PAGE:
I get a sense of a struggle with geometry, and how to come to terms with it by turning to nature. Klippan is a place with the presence of the sea and the archipelago - beyond the bridge and the city traffic. I watch people waiting for something. Something is happening, although not immediate or visible - there is a strange undertone that Tiberio captures so
well. - Mr Urbano
This is not a travel report: not in the way it is commonly meant. The photographs are not sufficient to describe the whole range of feelings a foreigner can experience when he walks along the streets and boulevards of an almost unknown town, the frantic crossroads at rush hours and the silent vastness of monumental squares in early mornings, its busy public places where people never have time and will to notice you and, eventually, the river banks and the narrow alleys where your mind floats and minutes fly.
There are few things more exciting than roaming aimlessly with a small camera in the hands and observe, explore an unknown place. Yet, this personal tour of the western capital of Sweden represents something more to me.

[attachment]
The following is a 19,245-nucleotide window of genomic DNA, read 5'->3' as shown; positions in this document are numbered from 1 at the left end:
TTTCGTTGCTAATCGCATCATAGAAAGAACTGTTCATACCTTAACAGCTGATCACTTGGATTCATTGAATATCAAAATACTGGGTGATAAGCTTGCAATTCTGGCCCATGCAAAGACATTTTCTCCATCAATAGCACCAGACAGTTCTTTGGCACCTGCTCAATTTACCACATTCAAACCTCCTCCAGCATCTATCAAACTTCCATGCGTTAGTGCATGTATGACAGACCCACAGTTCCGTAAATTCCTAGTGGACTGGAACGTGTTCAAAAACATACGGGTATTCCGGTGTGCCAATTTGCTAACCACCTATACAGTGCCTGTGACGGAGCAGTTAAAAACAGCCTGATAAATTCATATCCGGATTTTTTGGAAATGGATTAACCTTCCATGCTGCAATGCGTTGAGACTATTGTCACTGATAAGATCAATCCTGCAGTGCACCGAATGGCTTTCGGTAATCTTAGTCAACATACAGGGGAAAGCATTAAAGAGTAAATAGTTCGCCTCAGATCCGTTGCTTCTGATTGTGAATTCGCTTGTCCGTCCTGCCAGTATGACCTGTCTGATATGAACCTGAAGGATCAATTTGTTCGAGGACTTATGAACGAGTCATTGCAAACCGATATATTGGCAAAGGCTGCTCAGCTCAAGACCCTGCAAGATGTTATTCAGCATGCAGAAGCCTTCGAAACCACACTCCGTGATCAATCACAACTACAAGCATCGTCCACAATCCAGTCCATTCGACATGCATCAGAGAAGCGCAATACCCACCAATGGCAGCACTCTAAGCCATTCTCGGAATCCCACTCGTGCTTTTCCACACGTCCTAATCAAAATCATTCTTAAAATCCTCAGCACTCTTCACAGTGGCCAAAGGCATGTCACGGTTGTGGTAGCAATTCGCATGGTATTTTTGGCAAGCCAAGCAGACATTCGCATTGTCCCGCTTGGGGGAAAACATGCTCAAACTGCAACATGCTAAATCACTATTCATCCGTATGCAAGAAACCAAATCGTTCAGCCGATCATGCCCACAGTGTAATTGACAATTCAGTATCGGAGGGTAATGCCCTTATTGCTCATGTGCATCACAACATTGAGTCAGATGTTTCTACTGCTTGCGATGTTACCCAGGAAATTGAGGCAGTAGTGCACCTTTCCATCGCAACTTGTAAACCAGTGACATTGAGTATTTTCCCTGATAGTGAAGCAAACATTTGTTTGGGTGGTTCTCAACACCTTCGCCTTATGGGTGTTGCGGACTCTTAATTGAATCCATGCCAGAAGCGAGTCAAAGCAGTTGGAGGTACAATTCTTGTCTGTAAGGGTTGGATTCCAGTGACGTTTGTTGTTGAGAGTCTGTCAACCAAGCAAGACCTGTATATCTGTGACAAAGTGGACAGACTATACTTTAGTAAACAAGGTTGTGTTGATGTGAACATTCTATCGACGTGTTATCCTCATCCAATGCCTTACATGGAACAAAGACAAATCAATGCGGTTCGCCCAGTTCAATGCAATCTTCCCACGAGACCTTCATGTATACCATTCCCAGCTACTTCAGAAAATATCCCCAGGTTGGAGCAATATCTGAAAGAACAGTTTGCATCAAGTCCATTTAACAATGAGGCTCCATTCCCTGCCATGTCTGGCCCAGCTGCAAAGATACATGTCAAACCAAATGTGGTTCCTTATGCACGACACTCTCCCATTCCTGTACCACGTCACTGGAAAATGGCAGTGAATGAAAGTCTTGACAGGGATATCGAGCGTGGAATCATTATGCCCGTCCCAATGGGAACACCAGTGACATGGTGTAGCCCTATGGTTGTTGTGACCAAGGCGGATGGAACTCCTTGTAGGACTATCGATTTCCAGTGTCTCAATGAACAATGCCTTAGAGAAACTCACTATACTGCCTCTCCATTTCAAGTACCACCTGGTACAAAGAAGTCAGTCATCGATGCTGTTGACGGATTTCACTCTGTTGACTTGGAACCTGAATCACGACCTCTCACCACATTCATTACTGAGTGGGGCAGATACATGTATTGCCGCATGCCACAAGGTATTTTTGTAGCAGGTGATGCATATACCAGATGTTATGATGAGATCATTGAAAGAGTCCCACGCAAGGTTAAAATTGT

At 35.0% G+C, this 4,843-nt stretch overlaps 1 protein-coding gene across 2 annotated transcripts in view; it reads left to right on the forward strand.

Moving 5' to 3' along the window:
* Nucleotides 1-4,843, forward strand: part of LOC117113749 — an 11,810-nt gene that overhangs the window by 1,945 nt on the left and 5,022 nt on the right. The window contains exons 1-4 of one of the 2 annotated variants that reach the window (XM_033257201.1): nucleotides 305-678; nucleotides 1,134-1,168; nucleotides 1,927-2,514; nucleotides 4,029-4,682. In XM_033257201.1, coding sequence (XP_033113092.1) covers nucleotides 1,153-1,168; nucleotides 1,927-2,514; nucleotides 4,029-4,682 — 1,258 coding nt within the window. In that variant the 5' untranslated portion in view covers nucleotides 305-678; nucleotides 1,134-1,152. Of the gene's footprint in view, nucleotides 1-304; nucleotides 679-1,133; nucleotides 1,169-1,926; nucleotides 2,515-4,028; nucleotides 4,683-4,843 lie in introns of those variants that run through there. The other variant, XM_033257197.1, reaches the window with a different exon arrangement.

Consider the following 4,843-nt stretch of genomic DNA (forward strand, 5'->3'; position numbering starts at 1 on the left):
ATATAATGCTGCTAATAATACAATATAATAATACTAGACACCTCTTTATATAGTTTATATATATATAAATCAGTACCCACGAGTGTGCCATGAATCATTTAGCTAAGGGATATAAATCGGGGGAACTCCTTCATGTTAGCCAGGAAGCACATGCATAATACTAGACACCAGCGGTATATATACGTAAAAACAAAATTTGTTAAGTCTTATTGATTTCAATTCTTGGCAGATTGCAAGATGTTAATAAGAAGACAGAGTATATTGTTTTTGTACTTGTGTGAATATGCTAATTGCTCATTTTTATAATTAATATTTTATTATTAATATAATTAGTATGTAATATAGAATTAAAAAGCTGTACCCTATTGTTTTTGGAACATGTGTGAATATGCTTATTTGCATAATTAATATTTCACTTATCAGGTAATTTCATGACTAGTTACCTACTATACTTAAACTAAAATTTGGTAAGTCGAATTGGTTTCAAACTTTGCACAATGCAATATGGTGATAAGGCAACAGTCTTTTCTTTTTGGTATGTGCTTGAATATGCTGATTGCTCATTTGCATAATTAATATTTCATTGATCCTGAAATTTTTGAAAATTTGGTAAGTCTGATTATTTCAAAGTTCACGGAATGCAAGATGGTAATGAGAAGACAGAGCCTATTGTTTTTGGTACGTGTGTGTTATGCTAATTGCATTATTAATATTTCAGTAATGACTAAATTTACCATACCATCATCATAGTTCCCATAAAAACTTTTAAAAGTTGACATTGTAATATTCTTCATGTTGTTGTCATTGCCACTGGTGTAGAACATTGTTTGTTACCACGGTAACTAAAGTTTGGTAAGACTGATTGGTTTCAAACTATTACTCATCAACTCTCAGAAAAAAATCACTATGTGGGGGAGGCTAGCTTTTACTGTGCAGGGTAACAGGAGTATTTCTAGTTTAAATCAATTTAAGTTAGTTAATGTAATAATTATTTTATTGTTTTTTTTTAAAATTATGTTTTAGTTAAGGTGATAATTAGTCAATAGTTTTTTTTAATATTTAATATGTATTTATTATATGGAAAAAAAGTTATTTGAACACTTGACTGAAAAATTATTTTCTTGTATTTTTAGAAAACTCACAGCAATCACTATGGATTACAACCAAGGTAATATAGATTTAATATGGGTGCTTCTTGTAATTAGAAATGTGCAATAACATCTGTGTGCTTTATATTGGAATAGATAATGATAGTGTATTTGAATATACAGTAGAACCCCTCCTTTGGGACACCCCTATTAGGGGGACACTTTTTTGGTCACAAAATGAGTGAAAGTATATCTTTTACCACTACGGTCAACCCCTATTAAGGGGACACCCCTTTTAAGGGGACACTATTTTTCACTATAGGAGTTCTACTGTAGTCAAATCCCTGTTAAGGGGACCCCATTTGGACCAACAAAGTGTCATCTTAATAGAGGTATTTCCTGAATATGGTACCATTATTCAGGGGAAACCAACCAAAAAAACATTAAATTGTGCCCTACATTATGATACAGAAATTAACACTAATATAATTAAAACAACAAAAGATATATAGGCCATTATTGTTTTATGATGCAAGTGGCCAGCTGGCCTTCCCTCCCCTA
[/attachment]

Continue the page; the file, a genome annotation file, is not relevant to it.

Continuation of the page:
Some use photography as a way to describe their world and the way they relate to it. Some others use it to describe the way they perceive the world and the way they would relate to it, if they only could. I can’t really say on which side I sit. This is my constant torment.
I would place myself somewhere in the middle but during my lonely evening walks in those foreign towns, when I'm face to face with myself, I feel as if I was drifting aside this kind of paradigm. In the end, taking pictures is just an excuse, the only instrument I have to analyze myself and discover where I’m aiming at.
I’m not taking pictures for a visual audience, not only, but for myself.
I love to think of this series as a visual collection of sensations, premonitions, confirmations and discoveries. It could have happened anywhere. Goteborg just offered the best of itself to let me give way to an unwritten plan.
Saronno, January 2011
Text and photos © Tiberio Fanti